Lisbon, Portugal

In August, I had the opportunity to travel to the capital of Portugal with my friend, Marissa. Despite what people say, the end of August was a wonderful time to travel to Lisbon — it was warm and sunny, yet nearing the end of the busy tourist season. We stayed our first night 30 km west in the Sintra region and the following two nights in the city of Lisbon.

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Day 1:

Upon landing at the Lisbon airport, we immediately took an Uber to our first hotel in Sintra. When traveling to Lisbon — many people make a point to explore Sintra on a day trip. Getting to Sintra from Lisbon is simple in theory — but the roads are very tiny, steep, and winding. It is not uncommon to be sitting bumper to bumper trying to get in or out of this hilly Portuguese town. For this reason, we decided it made more sense to stay one night — in order gain more than just a few stressful hours there.

If you do choose to stay in Sintra (which you should!), I would absolutely recommend Sintra Boutique Hotel — the rooms were simple yet elegant, the staff was overwhelmingly helpful, the breakfast was vast and delicious, and the location was more than ideal.

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After getting settled in our room, we hopped on a tuk-tuk to head up the mountain!

Tuk-tuks are one of the most popular forms of transportation in Portugal. You will see them everywhere you look. To my surprise — they are actually an efficient way to get around at a low cost.

If you could only take one tuk-tuk ride, I suggest it be up toward the castles of Sintra. It only costs 5/person and once you get up there — you will be very thankful you did not walk or wait hours for the bus.

Just be sure to hold on tight 😉 

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There are a handful of castles to visit in Sintra. In fact, castles are the main reason people do visit Sintra. Because we only had one day, we chose to draw out our time at two of the most popular castles — Pena Palace & Moors Castle. (A combined ticket to visit both costs 20€.)

First up — Pena Palace. The Pena Palace is becoming more and more popular due to its many appearances across Instagram. But there’s no need to wonder if it’s just because of a good filter.

Of the many castles I’ve seen and explored since moving to Europenone have been quite like this…

It’s bright and bold and stands tall on the side of a mountain — granting it an amazing view. We spent a couple hours here, wandering around the inside and out, and enjoying the view of Moors Castle and the city of Sintra below.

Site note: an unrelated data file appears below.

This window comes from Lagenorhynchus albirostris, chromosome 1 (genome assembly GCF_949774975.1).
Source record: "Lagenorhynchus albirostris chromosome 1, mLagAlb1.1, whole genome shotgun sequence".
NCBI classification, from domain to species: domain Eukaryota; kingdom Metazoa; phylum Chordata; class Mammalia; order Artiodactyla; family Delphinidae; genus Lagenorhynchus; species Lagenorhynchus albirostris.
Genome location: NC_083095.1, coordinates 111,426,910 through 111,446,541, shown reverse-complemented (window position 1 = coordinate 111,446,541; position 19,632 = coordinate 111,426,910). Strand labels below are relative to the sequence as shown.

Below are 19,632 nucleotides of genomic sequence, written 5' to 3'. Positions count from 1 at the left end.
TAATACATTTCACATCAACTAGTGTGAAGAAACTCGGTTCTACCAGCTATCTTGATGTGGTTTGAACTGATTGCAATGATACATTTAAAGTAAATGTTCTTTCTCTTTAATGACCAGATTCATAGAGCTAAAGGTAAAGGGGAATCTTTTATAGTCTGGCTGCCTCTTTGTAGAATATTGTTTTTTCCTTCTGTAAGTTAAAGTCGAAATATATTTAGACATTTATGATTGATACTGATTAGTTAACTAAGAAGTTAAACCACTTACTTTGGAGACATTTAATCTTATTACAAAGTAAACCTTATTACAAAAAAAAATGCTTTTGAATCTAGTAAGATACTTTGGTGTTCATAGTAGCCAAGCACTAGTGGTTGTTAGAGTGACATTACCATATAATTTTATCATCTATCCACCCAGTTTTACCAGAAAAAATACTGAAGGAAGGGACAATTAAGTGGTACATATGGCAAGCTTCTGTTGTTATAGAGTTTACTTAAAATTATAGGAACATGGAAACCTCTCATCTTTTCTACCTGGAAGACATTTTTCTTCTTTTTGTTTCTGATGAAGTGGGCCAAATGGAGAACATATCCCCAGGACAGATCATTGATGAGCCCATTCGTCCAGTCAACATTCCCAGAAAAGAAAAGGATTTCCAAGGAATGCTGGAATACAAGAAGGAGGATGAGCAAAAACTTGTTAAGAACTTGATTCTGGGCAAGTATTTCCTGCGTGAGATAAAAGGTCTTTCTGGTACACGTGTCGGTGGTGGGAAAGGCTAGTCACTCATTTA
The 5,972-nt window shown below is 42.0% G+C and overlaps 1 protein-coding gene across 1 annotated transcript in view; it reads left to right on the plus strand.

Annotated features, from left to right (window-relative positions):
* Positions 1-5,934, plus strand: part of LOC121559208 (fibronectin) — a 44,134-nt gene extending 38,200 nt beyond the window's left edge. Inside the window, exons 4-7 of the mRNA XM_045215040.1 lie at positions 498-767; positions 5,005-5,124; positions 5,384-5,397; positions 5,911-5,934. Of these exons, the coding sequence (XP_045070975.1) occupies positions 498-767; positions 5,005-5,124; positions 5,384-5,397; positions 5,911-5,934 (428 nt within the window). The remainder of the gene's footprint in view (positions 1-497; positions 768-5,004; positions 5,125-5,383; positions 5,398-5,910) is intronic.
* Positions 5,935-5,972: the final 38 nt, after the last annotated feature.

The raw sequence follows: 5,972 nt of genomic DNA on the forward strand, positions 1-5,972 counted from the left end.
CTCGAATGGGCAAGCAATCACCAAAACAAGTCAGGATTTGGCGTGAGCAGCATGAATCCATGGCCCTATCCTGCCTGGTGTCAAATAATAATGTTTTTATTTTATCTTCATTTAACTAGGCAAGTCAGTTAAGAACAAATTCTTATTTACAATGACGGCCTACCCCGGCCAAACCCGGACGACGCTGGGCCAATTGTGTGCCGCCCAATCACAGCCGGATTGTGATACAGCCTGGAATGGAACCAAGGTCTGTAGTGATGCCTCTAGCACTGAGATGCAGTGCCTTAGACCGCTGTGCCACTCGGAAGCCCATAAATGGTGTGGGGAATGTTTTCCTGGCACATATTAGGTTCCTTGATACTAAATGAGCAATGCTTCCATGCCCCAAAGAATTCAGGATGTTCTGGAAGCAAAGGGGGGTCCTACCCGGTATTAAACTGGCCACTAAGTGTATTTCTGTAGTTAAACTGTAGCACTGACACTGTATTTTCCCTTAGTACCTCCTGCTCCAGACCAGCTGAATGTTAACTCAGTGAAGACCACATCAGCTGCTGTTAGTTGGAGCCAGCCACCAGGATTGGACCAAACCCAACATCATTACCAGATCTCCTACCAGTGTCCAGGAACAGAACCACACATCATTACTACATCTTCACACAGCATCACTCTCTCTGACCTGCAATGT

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Budget Tip: You can access the outside of Pena Palace without purchasing a ticket — the ticket allows you to tour the inside 🙂

After we had taken more than enough photos — we made the 30 minute walk over to Moors Castle.

Moors Castle couldn’t be more different than Pena Palace. It’s a 9th century ruinous castle that was restored in the 19th century. Surrounded by heavy stone and thick trees, you will feel like you have stepped back in time.

Moors Castle also has a stunning view — you can look out over Sintra and even toward Lisbon — or back up at Pena Palace one last time.

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After a lot of walking, we decided to take another tuk-tuk back down the mountain — holding on for dear life!

We ate dinner in the main square at Cafe Paris. As you can imagine from the name and location, there were definitely parts of this restaurant that felt very touristy (most restaurants in Sintra are this way). But overall, the food and wine were delicious and the people watching couldn’t have been better.

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Day 2:

The next morning, we said our goodbyes to Sintra as we walked to the train station.

A one-way train ticket from Sintra to Lisbon (Rossio) cost €2.70. The train is fairly clean, timely, and the cost can’t be beat. Would definitely recommend going this route.

Within two minutes of stepping off the train, we were already wowed by Lisbon. The blue skies, the bright colors and textures — we couldn’t wait to see more!

We stayed in THIS AirBnb — located in the heart of the city, two blocks away from Avenida Liberdade.

After dropping off our stuff, we headed back toward Rossio Square to catch a trolley. Trolleys (along with tuk-tuks) are very popular in Lisbon. We could not believe how crowded they were! It might not have been the most comfortable ride — but it was definitely an experience.

For just a couple euro, the trolley brought us up to the São Jorge Castle. From there we enjoyed a beer overlooking the Alfama District and the Tagus River.

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We used Rick Steve’s Lisbon Guidebook to do the Alfama Walking Tour — which included Lisbon’s castle, São Jorge — and eventually led us down to a quick and refreshing lunch at Restaurante Lautasco.